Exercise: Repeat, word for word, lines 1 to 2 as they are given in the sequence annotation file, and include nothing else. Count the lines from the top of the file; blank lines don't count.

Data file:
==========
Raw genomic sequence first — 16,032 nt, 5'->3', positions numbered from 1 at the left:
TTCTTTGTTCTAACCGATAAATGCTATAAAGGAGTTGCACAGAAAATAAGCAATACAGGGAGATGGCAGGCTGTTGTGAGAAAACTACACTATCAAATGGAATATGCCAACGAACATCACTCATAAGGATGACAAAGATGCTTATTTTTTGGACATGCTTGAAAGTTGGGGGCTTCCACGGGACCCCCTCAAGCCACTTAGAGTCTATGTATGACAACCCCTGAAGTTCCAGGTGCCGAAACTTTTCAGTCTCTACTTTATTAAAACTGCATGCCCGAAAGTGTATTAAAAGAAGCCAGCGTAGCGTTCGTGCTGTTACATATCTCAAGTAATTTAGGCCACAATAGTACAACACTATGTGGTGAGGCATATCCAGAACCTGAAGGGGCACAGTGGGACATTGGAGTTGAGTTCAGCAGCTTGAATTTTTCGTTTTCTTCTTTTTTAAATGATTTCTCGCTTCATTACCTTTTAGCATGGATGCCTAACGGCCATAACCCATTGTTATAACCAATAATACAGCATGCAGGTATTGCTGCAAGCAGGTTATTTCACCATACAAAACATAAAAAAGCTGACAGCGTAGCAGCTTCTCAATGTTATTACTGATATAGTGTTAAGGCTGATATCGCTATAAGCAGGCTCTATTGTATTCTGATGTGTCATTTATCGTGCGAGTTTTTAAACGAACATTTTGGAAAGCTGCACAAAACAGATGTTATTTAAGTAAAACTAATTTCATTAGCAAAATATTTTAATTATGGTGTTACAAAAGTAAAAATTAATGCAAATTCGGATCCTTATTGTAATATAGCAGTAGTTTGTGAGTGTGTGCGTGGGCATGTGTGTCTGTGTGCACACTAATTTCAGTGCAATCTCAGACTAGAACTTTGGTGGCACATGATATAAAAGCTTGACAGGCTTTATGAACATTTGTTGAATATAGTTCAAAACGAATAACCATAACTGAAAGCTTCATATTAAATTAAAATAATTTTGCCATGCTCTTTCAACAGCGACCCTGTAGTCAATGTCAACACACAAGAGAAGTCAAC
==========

Raw genomic sequence first — 16,032 nt, 5'->3', positions numbered from 1 at the left:
TTCTTTGTTCTAACCGATAAATGCTATAAAGGAGTTGCACAGAAAATAAGCAATACAGGGAGATGGCAGGCTGTTGTGAGAAAACTACACTATCAAATGGAATATGCCAACGAACATCACTCATAAGGATGACAAAGATGCTTATTTTTTGGACATGCTTGAAAGTTGGGGGCTTCCACGGGACCCCCTCAAGCCACTTAGAGTCTATGTATGACAACCCCTGAAGTTCCAGGTGCCGAAACTTTTCAGTCTCTACTTTATTAAAACTGCATGCCCGAAAGTGTATTAAAAGAAGCCAGCGTAGCGTTCGTGCTGTTACATATCTCAAGTAATTTAGGCCACAATAGTACAACACTATGTGGTGAGGCATATCCAGAACCTGAAGGGGCACAGTGGGACATTGGAGTTGAGTTCAGCAGCTTGAATTTTTCGTTTTCTTCTTTTTTAAATGATTTCTCGCTTCATTACCTTTTAGCATGGATGCCTAACGGCCATAACCCATTGTTATAACCAATAATACAGCATGCAGGTATTGCTGCAAGCAGGTTATTTCACCATACAAAACATAAAAAAGCTGACAGCGTAGCAGCTTCTCAATGTTATTACTGATATAGTGTTAAGGCTGATATCGCTATAAGCAGGCTCTATTGTATTCTGATGTGTCATTTATCGTGCGAGTTTTTAAACGAACATTTTGGAAAGCTGCACAAAACAGATGTTATTTAAGTAAAACTAATTTCATTAGCAAAATATTTTAATTATGGTGTTACAAAAGTAAAAATTAATGCAAATTCGGATCCTTATTGTAATATAGCAGTAGTTTGTGAGTGTGTGCGTGGGCATGTGTGTCTGTGTGCACACTAATTTCAGTGCAATCTCAGACTAGAACTTTGGTGGCACATGATATAAAAGCTTGACAGGCTTTATGAACATTTGTTGAATATAGTTCAAAACGAATAACCATAACTGAAAGCTTCATATTAAATTAAAATAATTTTGCCATGCTCTTTCAACAGCGACCCTGTAGTCAATGTCAACACACAAGAGAAGTCAAC